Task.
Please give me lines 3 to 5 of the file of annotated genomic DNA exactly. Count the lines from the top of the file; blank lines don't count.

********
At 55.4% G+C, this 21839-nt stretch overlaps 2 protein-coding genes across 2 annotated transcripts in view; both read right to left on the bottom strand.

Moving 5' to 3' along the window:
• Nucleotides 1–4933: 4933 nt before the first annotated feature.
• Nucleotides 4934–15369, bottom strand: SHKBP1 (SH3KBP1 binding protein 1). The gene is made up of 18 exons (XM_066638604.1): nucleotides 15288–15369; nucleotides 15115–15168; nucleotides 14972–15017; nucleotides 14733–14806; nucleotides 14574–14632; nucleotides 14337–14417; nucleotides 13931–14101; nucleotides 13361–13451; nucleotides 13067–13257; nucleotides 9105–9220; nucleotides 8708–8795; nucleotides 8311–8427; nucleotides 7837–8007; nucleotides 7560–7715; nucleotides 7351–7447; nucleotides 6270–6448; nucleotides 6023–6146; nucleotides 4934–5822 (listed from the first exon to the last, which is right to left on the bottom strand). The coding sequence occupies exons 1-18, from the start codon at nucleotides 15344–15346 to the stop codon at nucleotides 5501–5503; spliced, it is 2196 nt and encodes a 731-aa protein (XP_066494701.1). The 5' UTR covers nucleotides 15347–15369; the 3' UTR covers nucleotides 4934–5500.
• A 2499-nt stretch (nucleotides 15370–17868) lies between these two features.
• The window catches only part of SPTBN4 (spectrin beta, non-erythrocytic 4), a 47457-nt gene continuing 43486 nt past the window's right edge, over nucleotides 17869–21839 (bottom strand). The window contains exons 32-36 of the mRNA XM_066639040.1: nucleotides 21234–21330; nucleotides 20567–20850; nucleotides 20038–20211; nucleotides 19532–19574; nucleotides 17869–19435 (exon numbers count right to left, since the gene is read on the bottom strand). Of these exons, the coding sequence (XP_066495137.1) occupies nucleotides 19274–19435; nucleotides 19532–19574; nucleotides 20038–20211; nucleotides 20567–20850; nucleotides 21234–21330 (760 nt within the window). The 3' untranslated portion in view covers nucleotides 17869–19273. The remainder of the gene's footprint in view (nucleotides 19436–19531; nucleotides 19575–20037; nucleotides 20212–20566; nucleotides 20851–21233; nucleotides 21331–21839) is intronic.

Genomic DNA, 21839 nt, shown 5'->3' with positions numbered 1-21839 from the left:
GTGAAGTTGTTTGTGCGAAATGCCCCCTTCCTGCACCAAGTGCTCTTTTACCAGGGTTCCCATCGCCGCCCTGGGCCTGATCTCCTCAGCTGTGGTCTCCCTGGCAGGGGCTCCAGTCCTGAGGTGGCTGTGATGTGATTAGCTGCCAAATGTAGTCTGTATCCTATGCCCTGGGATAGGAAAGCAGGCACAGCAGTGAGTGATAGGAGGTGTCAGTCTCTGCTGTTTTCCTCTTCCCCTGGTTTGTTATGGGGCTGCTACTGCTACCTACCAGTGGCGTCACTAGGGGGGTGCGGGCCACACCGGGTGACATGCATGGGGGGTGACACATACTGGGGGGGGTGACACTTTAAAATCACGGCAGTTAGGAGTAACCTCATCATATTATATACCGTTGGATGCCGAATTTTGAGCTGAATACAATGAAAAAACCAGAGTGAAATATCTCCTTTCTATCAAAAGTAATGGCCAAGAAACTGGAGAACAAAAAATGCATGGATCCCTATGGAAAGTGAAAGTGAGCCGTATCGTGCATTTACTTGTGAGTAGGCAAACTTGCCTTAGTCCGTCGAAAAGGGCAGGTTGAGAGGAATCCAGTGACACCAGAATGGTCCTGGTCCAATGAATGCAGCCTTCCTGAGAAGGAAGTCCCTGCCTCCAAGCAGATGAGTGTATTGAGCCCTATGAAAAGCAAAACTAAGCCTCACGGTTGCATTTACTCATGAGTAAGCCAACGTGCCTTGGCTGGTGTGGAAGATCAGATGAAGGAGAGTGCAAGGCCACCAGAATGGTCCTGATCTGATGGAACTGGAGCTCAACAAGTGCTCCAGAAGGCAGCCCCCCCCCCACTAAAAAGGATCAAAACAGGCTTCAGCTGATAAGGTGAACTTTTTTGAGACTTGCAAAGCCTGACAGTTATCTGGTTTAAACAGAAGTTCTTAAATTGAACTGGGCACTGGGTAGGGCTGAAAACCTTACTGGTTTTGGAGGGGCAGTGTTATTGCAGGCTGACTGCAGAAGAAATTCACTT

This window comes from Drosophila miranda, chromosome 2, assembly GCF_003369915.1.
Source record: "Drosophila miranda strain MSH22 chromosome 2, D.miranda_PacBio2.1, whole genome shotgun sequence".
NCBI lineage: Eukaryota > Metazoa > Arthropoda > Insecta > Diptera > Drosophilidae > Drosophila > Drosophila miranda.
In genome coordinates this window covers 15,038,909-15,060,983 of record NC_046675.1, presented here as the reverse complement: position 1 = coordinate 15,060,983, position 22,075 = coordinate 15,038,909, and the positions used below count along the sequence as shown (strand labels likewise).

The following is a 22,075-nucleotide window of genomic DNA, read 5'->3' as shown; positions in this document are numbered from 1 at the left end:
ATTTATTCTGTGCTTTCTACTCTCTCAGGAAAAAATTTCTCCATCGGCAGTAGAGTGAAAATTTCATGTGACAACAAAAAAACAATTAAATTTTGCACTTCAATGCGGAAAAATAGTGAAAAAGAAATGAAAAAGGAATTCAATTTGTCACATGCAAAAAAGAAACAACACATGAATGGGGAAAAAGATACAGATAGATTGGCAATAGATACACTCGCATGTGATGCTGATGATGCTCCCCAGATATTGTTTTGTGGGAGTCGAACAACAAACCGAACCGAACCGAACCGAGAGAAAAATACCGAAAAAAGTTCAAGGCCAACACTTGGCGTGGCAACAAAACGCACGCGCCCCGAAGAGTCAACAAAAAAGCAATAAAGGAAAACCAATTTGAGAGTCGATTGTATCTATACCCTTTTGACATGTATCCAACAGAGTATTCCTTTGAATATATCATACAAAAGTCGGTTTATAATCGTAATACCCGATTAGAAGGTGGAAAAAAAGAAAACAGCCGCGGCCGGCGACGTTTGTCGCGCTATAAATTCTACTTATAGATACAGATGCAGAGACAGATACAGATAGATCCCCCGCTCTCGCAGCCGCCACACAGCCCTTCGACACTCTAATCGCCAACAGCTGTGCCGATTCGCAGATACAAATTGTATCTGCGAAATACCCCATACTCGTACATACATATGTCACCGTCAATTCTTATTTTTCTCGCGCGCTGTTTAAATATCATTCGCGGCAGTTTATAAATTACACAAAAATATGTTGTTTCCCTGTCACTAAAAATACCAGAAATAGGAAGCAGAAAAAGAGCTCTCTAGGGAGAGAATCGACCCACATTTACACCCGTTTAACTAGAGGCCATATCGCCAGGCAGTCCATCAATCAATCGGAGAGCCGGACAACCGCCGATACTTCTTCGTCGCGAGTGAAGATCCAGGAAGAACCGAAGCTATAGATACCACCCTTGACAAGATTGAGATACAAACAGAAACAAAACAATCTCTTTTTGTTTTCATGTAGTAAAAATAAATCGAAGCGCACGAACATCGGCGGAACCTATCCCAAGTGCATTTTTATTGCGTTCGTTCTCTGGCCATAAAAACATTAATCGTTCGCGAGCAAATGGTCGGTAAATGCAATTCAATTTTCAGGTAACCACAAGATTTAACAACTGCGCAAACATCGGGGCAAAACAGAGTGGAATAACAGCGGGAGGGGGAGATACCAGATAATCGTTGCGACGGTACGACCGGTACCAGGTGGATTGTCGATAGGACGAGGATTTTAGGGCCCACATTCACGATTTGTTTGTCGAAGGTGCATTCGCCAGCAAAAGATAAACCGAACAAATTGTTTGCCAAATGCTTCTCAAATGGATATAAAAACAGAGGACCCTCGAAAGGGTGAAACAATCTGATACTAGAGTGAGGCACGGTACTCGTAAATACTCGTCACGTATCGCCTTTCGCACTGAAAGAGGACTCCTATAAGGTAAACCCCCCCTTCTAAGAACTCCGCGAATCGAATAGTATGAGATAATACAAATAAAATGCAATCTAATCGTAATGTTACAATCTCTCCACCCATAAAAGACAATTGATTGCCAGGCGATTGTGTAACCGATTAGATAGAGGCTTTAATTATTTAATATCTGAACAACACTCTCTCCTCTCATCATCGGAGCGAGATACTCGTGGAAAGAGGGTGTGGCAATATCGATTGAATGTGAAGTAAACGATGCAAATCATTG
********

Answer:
• Nucleotides 1–4933: 4933 nt before the first annotated feature.
• Nucleotides 4934–15369, bottom strand: SHKBP1 (SH3KBP1 binding protein 1). The gene is made up of 18 exons (XM_066638604.1): nucleotides 15288–15369; nucleotides 15115–15168; nucleotides 14972–15017; nucleotides 14733–14806; nucleotides 14574–14632; nucleotides 14337–14417; nucleotides 13931–14101; nucleotides 13361–13451; nucleotides 13067–13257; nucleotides 9105–9220; nucleotides 8708–8795; nucleotides 8311–8427; nucleotides 7837–8007; nucleotides 7560–7715; nucleotides 7351–7447; nucleotides 6270–6448; nucleotides 6023–6146; nucleotides 4934–5822 (listed from the first exon to the last, which is right to left on the bottom strand). The coding sequence occupies exons 1-18, from the start codon at nucleotides 15344–15346 to the stop codon at nucleotides 5501–5503; spliced, it is 2196 nt and encodes a 731-aa protein (XP_066494701.1). The 5' UTR covers nucleotides 15347–15369; the 3' UTR covers nucleotides 4934–5500.
• A 2499-nt stretch (nucleotides 15370–17868) lies between these two features.